sail


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sail:

see sailingsailing,
as a sport, the art of navigating a sailboat for recreational or competitive purposes. Racing Classes

There is no single "yacht type" of boat, rather many types that include sloops, yawls, catamarans, and ketches.
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Sail

 

(of a vessel), a flexible panel or sheet of canvas or some other material, used to convert wind energy into propulsion energy. The wind exerts direct pressure when it blows at right angles to the sail or creates aerodynamic lift when the airflow moves along the sail. Sails are distinguished according to shape as square sails, which may be rectangular or in the form of an equilateral trapezoid, and fore-and-aft sails, which may be three-or four-cornered. Canvas sailcloth, synthetic fabrics, stiff matting, and other materials are used to make sails. Fully battened panels are used for the sails on junks. Each sail has its own name according to its position on the vessel. Sails are also used on iceboats.

sail

[sāl]
(naval architecture)
An article made of canvas and rope designed to be spread on spars in such a manner as to utilize the power of the wind in driving a vessel.

Sail

[sāl]
(astronomy)

sail

1. an area of fabric, usually Terylene or nylon (formerly canvas), with fittings for holding it in any suitable position to catch the wind, used for propelling certain kinds of vessels, esp over water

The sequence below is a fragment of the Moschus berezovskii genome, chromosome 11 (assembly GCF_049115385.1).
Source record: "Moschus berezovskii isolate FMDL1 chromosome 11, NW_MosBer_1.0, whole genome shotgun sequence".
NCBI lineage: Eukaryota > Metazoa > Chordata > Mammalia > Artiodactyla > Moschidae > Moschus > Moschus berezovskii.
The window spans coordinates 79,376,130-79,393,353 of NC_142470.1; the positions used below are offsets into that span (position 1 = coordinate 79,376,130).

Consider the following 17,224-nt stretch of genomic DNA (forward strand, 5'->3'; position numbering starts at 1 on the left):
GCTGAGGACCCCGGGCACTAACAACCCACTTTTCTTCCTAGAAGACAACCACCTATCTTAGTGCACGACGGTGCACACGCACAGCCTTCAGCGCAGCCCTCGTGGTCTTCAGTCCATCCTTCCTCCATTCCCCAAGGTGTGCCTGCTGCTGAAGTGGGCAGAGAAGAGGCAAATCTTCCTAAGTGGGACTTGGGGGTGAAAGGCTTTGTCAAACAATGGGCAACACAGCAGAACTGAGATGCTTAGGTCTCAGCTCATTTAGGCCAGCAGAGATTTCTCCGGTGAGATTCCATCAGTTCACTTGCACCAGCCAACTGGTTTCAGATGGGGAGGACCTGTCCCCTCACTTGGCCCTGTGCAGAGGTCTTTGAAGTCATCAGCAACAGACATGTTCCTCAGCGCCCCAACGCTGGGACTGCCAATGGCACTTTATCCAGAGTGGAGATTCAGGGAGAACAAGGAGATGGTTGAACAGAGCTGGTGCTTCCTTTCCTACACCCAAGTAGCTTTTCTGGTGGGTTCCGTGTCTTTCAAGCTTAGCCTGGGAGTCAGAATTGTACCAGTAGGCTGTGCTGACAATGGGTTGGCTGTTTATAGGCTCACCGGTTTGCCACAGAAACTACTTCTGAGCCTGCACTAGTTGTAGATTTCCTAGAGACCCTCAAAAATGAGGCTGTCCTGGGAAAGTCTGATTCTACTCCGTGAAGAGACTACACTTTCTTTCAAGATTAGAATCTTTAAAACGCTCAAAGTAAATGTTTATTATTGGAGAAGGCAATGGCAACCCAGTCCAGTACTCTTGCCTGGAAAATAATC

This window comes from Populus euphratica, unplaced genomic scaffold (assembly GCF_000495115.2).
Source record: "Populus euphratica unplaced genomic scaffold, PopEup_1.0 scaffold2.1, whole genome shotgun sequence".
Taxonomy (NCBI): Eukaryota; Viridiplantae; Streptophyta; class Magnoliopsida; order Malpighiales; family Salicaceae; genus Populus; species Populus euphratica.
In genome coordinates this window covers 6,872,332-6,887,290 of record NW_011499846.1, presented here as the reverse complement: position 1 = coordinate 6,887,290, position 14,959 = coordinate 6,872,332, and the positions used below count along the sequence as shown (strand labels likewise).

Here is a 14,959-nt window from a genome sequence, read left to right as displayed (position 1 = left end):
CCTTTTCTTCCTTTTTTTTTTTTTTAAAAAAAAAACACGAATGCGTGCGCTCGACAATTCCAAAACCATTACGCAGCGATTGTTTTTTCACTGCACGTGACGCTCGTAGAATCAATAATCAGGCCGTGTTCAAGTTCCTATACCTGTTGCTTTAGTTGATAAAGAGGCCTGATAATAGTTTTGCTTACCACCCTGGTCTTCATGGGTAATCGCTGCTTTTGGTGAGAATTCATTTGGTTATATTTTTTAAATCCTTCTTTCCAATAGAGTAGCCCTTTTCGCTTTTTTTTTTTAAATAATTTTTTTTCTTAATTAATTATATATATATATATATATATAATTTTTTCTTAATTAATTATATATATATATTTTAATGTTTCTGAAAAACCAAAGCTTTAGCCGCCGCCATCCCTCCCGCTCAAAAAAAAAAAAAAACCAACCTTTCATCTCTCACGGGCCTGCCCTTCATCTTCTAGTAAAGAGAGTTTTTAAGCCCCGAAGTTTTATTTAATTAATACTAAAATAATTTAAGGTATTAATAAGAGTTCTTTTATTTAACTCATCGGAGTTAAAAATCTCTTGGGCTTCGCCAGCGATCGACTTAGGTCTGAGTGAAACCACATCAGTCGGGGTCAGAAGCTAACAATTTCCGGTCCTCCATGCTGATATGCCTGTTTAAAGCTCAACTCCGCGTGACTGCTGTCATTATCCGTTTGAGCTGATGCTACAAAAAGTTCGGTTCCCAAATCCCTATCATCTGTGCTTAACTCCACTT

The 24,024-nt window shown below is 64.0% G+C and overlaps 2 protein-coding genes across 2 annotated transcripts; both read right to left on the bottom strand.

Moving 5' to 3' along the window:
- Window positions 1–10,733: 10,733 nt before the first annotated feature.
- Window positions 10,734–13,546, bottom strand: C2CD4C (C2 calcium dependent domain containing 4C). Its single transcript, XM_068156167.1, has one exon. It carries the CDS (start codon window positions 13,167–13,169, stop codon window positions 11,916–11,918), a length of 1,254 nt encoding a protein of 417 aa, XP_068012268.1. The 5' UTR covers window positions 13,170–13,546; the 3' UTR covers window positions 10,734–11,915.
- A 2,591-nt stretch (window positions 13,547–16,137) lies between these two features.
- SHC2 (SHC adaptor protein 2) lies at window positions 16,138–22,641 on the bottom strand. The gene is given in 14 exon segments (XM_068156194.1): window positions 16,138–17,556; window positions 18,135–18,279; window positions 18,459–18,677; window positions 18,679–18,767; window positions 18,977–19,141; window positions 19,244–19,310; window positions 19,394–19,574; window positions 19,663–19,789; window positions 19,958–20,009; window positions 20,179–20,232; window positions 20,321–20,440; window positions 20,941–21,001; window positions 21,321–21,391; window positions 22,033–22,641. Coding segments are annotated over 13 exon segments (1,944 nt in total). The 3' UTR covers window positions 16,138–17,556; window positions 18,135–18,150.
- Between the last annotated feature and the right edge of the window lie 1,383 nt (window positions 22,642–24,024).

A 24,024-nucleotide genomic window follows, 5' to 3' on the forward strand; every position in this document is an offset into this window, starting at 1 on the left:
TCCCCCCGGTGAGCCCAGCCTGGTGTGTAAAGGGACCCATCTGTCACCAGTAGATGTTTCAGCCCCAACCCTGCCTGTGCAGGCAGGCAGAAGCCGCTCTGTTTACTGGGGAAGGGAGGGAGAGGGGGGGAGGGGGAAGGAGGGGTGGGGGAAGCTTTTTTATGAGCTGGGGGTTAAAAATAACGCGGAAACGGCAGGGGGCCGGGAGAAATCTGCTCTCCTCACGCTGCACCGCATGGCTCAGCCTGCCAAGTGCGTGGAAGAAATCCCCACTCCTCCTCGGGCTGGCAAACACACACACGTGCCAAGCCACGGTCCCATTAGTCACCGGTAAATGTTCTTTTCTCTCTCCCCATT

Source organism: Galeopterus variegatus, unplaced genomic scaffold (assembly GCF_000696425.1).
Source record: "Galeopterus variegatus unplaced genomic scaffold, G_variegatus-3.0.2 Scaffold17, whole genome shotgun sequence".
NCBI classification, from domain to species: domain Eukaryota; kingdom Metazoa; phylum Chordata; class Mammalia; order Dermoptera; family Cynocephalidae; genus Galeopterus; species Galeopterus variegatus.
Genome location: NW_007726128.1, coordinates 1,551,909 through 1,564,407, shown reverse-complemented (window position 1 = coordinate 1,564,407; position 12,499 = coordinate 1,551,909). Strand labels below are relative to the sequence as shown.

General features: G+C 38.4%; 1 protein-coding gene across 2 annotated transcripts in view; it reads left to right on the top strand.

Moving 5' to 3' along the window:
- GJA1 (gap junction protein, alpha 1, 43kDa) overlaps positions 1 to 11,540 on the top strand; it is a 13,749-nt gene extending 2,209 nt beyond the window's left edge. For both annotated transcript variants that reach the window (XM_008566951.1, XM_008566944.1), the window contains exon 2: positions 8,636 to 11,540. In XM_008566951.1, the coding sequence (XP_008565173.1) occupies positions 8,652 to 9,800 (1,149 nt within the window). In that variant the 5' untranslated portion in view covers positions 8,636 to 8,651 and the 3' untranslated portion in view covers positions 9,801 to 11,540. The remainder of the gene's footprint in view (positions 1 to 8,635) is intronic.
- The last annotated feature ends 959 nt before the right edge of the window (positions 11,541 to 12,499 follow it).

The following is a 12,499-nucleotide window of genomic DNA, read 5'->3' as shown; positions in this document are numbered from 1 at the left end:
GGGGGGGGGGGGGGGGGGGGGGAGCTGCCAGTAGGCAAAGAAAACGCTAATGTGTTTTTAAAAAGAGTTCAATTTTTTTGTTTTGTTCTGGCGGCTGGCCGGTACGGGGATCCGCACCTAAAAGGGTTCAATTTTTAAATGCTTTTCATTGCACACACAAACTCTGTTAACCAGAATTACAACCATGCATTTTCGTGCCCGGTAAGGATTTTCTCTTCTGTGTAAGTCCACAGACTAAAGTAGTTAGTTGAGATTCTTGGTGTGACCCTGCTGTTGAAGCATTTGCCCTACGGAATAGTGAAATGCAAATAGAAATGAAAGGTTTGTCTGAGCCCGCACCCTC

2. a voyage on such a vessel
3. a vessel with sails or such vessels collectively
4. a ship's sails collectively
5. the conning tower of a submarine
6. in sail having the sail set
7. make sail
a. to run up the sail or to run up more sail
b. to begin a voyage
8. set sail
a. to embark on a voyage by ship
b. to hoist sail
9. under sail
a. with sail hoisted
b. under way
www.sailing.org

SAIL

(body, education)

SAIL

(language)

SAIL

(language)
An early system on the Larc computer.

[Listed in CACM 2(5):16, May 1959].
References in classic literature ?
He lowered sail a couple of hundred yards out and set his customary fifty feet of rotten net.
The fishermen crowded around in a spirit of fun, and when I started to get up sail overwhelmed me with all sorts of jocular advice.
I waited to give Charley all the time I could, and I pretended dissatisfaction with the stretch of the sail and slightly shifted the small tackle by which the huge sprit forces up the peak.
I was right behind him all the time, and I dared to do whatever he did, even when he squared away before the wind and jibed his big sail over--a most dangerous trick with such a sail in such a wind.
But I was on my mettle, and never in all my life did I sail a boat better than on that day.
This allowed the sail to spill the wind, which was equivalent to taking off so much driving power, and of course I lost ground.
I was dripping wet, and even the sail was wet half-way up the after leech.
The huge sail, the howling wind, the driving seas, the plunging boat--I, a pygmy, a mere speck in the midst of it, was mastering the elemental strife, flying through it and over it, triumphant and victorious.
All sails were now hoisted, and at noon the Tankadere was within forty-five miles of Shanghai.
22 July.--Rough weather last three days, and all hands busy with sails, no time to be frightened.
Then, if I can't steer to any harbour with the wind that is, I shall cut down sails, and lie by, and signal for help.
And with our sail gone, no wind would help us, though, as if in derision at our plight, a steady breeze was now blowing.